This most recent talk about the Futurama Theorem was very similar to previous versions. However, I did add a few new slides. In particular, I included a summary of some recent results by Evans, Huang, and Nguyen (University of California, San Diego) that provides some refinements of Keeler’s theorem. Their paper will appear in the American Mathematical Monthly, but you can also find it on the arXiv. Here is the abstract for the paper:

An episode of Futurama features a two-body mind-switching machine which will not work more than once on the same pair of bodies. After the Futurama community engages in a mind-switching spree, the question is asked, “Can the switching be undone so as to restore all minds to their original bodies?” Ken Keeler found an algorithm that undoes any mind-scrambling permutation with the aid of two “outsiders.” We refine Keeler’s result by providing a more efficient algorithm that uses the smallest possible number of switches. We also present best possible algorithms for undoing two natural sequences of switches, each sequence effecting a cyclic mind-scrambling permutation in the symmetric group $S_n$. Finally, we give necessary and sufficient conditions on $m$ and $n$ for the identity permutation to be expressible as a product of m distinct transpositions in $S_n$.

If you are interested in comparing, you can find the slides for my previous talks about the Futurama Theorem by following the links below:

A couple hours before my talk, one of my colleagues asked if I minded if his son watched my talk via Skype. I suggested we try a Google+ Hangout and open it to anyone that was interested in watching. Having never done this before, I wasn’t exactly sure how it would work out. I sent out a quick announcement about the Hangout via G+, Twitter, and Facebook. The plan was to record the Hangout using Hangouts on Air, but we couldn’t get this set up in time. It looks like 13 people stopped by the Hangout, but it appears some of them were random Hangout lurkers. Also, it looks like there was an issue with the audio that we didn’t know about until the end.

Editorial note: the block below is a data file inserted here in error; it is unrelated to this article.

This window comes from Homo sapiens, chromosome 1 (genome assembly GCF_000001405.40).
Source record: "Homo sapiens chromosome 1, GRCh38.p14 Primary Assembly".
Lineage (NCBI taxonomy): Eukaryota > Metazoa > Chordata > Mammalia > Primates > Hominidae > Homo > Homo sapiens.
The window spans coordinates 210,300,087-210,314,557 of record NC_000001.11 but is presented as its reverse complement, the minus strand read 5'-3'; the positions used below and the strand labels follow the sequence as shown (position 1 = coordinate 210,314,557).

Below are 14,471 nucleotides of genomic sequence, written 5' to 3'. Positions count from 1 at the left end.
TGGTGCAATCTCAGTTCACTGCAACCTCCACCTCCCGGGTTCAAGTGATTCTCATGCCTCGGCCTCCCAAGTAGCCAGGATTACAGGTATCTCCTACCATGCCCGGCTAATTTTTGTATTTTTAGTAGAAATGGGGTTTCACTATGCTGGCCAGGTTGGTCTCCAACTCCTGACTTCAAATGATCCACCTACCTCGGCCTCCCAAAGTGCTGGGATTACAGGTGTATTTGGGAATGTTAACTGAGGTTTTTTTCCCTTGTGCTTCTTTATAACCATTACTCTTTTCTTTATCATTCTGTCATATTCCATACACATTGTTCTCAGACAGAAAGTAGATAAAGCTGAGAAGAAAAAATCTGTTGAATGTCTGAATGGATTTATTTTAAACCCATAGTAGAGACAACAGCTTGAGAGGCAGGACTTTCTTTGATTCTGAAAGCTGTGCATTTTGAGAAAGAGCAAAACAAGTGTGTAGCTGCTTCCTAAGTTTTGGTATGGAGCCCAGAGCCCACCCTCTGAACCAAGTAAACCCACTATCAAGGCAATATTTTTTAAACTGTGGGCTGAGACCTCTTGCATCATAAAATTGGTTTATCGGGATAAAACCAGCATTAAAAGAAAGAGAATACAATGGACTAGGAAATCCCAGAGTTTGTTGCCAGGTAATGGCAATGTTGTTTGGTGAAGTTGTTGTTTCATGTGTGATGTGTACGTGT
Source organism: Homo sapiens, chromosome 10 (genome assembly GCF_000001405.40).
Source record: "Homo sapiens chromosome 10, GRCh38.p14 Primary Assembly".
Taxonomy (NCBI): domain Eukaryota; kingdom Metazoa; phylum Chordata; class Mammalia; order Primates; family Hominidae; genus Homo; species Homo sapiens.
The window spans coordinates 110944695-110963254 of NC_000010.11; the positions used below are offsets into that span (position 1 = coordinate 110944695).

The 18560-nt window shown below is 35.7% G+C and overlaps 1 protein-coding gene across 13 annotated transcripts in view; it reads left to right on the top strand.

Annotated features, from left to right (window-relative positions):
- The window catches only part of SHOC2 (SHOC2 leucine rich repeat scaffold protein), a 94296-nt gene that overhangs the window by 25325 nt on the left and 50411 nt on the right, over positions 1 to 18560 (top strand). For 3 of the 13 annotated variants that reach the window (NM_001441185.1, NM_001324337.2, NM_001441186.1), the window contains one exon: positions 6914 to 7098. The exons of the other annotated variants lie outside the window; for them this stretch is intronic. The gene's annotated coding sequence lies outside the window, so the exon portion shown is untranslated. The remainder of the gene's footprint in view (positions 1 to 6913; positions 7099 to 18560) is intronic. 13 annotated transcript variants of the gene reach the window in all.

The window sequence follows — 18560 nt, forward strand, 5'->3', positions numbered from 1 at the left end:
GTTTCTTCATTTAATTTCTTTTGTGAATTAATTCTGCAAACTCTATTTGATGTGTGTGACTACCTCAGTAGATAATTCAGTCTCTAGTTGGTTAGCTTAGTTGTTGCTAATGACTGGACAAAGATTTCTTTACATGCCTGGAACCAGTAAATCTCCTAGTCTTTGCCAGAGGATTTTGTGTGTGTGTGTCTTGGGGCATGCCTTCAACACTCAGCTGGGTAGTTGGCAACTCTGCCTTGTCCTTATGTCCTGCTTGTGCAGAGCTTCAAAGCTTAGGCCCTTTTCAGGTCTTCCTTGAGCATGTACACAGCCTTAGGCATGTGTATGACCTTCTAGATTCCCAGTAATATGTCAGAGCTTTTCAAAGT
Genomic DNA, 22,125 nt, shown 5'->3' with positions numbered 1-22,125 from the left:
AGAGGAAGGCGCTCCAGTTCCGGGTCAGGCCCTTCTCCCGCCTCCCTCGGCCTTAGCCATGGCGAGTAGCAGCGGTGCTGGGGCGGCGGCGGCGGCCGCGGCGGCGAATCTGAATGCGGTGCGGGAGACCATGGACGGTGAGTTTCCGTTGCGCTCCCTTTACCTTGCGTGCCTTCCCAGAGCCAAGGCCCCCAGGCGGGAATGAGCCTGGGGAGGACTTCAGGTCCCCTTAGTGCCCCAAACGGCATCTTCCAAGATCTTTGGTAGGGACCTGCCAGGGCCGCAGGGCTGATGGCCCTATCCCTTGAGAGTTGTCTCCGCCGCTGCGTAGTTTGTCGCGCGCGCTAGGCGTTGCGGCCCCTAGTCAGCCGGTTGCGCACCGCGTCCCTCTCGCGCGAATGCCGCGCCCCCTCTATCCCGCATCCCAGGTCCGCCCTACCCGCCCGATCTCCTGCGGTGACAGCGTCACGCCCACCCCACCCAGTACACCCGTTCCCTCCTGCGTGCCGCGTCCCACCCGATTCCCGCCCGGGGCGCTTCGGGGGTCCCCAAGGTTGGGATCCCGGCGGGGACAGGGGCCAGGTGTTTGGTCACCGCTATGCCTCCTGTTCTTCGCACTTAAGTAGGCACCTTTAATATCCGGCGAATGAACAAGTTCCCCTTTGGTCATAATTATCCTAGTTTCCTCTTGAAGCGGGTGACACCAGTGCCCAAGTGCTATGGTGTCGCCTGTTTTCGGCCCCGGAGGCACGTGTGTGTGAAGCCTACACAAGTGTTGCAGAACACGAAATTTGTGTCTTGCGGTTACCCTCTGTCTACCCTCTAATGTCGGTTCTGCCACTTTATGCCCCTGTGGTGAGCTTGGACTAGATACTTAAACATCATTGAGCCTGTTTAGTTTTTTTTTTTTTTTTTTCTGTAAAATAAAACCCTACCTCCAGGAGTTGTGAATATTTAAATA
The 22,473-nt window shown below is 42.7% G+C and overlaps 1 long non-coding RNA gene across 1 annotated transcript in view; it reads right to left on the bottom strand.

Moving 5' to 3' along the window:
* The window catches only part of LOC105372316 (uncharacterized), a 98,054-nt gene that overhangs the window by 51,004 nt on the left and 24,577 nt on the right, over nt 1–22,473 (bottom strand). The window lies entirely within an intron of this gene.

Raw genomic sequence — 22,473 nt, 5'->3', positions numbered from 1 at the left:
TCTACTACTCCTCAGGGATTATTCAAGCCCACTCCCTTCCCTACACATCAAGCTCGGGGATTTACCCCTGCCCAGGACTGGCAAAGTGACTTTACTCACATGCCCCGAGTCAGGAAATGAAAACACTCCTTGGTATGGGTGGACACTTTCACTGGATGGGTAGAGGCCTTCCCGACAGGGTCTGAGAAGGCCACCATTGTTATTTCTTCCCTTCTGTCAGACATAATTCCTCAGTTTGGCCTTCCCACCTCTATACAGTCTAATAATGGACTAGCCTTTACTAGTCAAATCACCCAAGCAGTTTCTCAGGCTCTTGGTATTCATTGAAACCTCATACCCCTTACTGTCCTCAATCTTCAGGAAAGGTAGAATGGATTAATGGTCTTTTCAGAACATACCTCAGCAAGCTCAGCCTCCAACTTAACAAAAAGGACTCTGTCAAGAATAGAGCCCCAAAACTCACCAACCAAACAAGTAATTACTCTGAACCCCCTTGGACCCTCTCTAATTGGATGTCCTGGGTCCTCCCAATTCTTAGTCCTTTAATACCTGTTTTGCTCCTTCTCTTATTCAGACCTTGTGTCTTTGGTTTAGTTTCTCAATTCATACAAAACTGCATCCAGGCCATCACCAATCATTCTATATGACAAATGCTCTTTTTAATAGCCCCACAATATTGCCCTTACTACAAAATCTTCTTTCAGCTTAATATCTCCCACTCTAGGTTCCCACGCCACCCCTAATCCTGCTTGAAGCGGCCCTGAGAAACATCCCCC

The feedback that I received after the talk was that it went well, but I felt like I wasn’t at my best. The video camera made me more nervous than I anticipated, and trying to remember to stand where the video could see me was distracting. In addition, the light from the projector felt like a furnace.

Anyway, the Hangout was a cool experience and next time I’ll plan things out a little better. For example, as Vincent Knight suggested, instead of hosting a public Hangout, it would be better to have a G+ Circle of people that are interested in viewing and just open the Hangout to them. Thanks to Richard Green, Hugh Denoncourt, Luis Guzman and Barbara Boschmans Beaudrie for stopping by the Hangout.

On December 7, 2011, I gave my second talk about the Futurama Theorem during a Plymouth State University Mathematics Seminar. The Futurama Theorem is a theorem about the symmetric group that was developed for and proved in the episode “The Prisoner of Benda” for the TV show Futurama. The theorem was proved by show writer Ken Keeler, who has a PhD in applied mathematics from Harvard.

The first time I gave a talk about this theorem was during the Mathematics Forum at Gordon College just few weeks earlier. You can find my blog post about my first talk by going here.

During the episode, Professor Farnsworth and Amy invent a mind swapping machine and after they swap minds, they realize that the machine cannot be used on the same pair of bodies again. After several characters swap minds, they are confronted with the problem of putting everyone’s mind back where it belongs. The Futurama Theorem proves that regardless of how many mind swaps have been made, all minds can be restored to their original bodies using only two extra people. If you want to know more, check out the slides.

The slides for the second talk are very similar to the first set, but there are a few differences:

• The second talk is shorter. I trimmed a few things from the first talk that were not completely necessary.
• I’ve improved the wording in a few spots.
• In the second talk, multiplication of permutations is right to left.

As with the first talk, I used deck.js to create the slides. This allows you to view the slides directly in your web browser. To advance the slides, just use your arrow keys. Also, note that I used MathJax to typeset all of mathematical notation.